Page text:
Beijing Upgrades Manufacturing Sector at the Expense of Low-Income Population
SHANGHAI—The city of Beijing will shut about 1,000 manufacturing firms by 2020 as part of a program that’s aimed at curbing smog and boosting income in neighboring regions, state media said on July 30.
The move is part of China’s plan to upgrade its manufacturing sector, with a focus on developing dynamic, high-tech industries and withdrawing from “ordinary” manufacturing, the Chinese Communist Party mouthpiece People’s Daily reported, citing a recent policy document published by the municipal government of Beijing .
The plan, however, appears to be moving forward at the expense of ordinary citizens, such as migrant workers. In December 2017, Beijing authorities began to evict the so-called low-class population, including laborers, migrant workers, street hawkers, and out-of-town petitioners, following a deadly fire that engulfed a suburb where many of these workers lived. Similar evictions soon spread to other Chinese cities.
In early July, police officers shut down multiple clothing factories in Daxing District in Beijing, resulting in large numbers of migrant workers losing their jobs, according to a July 19 report by Radio Free Asia (RFA). Local citizens complained that the closing of these factories would be devastating to the local economy.
One unidentified local clothing businessman told RFA that the local economy boomed upon the arrival of these migrant workers, with many new businesses opening, such as supermarkets and factories.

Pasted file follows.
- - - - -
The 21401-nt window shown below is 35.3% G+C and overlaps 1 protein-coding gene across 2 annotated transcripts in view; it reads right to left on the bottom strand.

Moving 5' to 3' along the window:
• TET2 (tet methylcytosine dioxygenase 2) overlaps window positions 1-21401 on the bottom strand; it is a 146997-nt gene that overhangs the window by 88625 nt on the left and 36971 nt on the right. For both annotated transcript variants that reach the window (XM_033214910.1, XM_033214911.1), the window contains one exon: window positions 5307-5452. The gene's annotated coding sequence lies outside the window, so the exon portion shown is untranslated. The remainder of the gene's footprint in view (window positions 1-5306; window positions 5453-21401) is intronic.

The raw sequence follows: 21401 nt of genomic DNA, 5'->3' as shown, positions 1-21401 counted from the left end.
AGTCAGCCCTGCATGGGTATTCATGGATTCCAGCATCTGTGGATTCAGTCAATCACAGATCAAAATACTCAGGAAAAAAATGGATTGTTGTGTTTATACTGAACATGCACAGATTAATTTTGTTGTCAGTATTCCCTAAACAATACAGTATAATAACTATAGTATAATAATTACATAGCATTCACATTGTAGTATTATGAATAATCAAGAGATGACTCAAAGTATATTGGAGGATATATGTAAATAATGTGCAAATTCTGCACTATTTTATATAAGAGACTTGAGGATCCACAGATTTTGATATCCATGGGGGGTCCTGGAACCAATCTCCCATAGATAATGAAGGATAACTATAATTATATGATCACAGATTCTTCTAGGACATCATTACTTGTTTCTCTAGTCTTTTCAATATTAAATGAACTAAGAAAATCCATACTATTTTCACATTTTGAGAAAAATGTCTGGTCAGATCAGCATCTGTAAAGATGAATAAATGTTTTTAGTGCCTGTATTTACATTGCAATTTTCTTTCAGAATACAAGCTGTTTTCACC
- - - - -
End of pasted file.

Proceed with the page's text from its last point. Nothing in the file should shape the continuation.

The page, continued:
Beijing has already rejected registration applications from 19,500 firms, and shut or relocated 2,465 “ordinary” manufacturers, People’s Daily said.
China rolled out a plan to improve coordination in the smog-prone Beijing-Tianjin-Hebei Province region in 2014 amid concern that competition between the three jurisdictions was wasting resources and creating overcapacity and pollution.
The goal is to phase out manufacturing and heavy industry in Beijing, and relocate universities and some government departments into Hebei’s new economic zone of Xiong’an.
The Chinese regime also wants to create an integrated transport network and unify standards in areas such as welfare and education to make Hebei—long known for its heavy industry—more attractive to investors.
By David Stanway. Epoch Times staff member Frank Fang contributed to this report.